Boeing and Raytheon have won seedling contracts to define requirements for a new kind of aerial weapon for the US Air Force that uses high-power microwave (HPM) beams instead of explosives.
Both companies received separate contracts worth less than $1 million each in early September from the USAF Air Armament Centre (AAC) for an "NKCE" concept.
Neither company could clarify what NKCE means, but the AAC issued a request for proposals last May for technical information to support the development of a "non-kinetic counter electronics" capability.
"It is envisioned that the NKCE capability will require an aerial delivery platform for operational flexibility and desired capability to engage multiple targets per mission," says the AAC acquisition notice.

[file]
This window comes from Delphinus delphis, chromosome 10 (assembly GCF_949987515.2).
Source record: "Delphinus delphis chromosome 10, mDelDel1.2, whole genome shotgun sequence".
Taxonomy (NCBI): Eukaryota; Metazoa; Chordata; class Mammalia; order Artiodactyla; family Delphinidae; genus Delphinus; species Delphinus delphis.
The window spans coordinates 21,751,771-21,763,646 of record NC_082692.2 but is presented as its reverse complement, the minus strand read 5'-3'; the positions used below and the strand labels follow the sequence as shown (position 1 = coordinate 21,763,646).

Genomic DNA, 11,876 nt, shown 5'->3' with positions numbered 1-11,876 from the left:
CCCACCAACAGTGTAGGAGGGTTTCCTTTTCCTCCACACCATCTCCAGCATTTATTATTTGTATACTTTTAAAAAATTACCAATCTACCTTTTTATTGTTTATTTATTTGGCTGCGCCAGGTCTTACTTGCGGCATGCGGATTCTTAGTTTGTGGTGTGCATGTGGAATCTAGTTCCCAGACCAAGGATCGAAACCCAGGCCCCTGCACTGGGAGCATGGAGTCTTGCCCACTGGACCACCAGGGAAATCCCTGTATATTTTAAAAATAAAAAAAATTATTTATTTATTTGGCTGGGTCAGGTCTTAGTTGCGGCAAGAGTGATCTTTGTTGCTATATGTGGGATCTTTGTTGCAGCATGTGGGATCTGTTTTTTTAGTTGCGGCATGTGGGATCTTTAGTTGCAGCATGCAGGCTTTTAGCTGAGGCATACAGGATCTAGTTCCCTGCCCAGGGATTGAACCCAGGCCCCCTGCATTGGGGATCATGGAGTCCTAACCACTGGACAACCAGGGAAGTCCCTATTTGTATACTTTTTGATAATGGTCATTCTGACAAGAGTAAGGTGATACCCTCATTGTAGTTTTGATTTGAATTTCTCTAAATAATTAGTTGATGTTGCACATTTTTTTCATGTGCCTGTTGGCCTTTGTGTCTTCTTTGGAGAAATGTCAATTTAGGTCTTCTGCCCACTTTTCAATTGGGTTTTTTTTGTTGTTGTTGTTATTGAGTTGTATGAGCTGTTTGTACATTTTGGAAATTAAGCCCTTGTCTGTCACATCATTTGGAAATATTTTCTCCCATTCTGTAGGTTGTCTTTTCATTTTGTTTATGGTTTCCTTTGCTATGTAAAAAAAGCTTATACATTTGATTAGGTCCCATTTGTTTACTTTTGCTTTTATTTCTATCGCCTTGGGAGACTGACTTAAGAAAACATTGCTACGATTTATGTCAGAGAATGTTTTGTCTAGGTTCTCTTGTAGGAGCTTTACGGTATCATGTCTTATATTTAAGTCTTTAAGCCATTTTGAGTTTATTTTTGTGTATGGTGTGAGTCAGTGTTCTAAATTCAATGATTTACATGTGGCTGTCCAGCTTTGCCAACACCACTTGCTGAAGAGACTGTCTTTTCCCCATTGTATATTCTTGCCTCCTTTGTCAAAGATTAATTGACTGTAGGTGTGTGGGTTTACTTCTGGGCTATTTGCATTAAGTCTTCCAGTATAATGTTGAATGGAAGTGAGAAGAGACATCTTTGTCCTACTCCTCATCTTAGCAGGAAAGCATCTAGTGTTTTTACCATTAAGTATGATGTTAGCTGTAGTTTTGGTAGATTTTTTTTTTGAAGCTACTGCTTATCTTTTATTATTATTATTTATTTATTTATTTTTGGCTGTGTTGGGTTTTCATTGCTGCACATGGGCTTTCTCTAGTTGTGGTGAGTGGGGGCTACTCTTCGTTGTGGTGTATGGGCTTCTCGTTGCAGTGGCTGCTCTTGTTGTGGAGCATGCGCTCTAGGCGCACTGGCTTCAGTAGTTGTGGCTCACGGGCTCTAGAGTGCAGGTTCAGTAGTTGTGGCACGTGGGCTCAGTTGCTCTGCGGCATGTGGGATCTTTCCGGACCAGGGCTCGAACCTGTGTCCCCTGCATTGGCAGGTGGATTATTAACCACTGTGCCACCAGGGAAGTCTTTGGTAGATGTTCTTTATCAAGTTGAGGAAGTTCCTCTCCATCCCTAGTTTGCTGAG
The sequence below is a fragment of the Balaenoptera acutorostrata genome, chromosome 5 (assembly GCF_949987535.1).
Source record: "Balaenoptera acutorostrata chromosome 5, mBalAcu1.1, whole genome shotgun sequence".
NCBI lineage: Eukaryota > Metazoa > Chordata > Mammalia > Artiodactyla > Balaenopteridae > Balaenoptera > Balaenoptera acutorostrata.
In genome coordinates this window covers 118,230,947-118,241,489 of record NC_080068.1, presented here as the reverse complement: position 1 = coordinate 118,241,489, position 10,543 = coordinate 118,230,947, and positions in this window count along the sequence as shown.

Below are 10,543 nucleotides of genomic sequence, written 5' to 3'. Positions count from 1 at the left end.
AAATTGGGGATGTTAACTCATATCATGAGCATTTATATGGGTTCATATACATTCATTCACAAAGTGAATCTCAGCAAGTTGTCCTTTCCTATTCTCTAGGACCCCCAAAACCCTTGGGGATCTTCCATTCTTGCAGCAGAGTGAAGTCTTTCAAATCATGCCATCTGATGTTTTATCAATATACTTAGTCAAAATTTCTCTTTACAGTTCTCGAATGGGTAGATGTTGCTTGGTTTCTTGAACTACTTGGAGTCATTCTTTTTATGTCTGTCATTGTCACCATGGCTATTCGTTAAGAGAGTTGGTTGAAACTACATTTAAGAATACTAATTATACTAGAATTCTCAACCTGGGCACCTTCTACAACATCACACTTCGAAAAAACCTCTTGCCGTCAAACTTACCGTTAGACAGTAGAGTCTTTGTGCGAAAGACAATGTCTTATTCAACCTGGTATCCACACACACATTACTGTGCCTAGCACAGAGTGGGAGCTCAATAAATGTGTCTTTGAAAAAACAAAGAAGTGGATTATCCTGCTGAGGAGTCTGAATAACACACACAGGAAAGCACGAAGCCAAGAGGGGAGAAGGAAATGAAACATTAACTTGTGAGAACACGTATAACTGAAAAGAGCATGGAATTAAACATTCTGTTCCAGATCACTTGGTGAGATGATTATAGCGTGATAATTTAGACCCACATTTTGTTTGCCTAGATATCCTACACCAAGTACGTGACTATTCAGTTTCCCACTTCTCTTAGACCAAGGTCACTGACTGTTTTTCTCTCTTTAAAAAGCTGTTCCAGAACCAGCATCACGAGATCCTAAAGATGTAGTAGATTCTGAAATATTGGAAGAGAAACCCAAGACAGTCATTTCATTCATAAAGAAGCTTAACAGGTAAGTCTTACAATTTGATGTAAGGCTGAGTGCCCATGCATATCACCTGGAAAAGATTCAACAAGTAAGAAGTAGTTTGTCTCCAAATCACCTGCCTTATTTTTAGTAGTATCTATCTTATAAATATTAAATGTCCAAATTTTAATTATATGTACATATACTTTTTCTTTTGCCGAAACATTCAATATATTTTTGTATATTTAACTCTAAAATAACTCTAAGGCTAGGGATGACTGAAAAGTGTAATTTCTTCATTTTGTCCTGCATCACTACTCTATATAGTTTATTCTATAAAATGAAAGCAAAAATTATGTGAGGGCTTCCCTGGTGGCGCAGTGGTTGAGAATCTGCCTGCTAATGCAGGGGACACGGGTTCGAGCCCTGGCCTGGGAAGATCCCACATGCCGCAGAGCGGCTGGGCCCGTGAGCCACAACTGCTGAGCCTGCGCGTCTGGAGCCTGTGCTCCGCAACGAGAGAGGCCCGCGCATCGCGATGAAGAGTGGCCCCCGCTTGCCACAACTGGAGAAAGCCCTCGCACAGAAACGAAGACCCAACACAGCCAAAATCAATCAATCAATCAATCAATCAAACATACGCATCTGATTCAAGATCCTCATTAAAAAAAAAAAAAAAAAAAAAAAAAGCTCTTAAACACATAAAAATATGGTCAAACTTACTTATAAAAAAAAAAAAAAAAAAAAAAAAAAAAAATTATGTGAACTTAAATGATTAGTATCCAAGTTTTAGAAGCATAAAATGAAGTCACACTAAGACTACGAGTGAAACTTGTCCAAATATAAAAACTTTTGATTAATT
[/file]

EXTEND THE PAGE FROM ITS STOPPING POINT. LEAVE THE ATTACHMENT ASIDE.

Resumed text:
The new weapon will be used to disrupt or destroy "electronic equipment deep in the enemy's infrastructure", it adds.
The NKCE concept emerges as Boeing continues to develop an airborne demonstrator called the counter-electronics high-power microwave advanced missile project (CHAMP). The $38 million demonstrator is funded by the Air Force Research Laboratory, and includes ground and flight demonstrations to run through 2012.
The HPM source for the CHAMP missile demonstrator is supplied by a New Mexico-based company called Ktech Corp. Sandia National Laboratories is providing the pulse power system.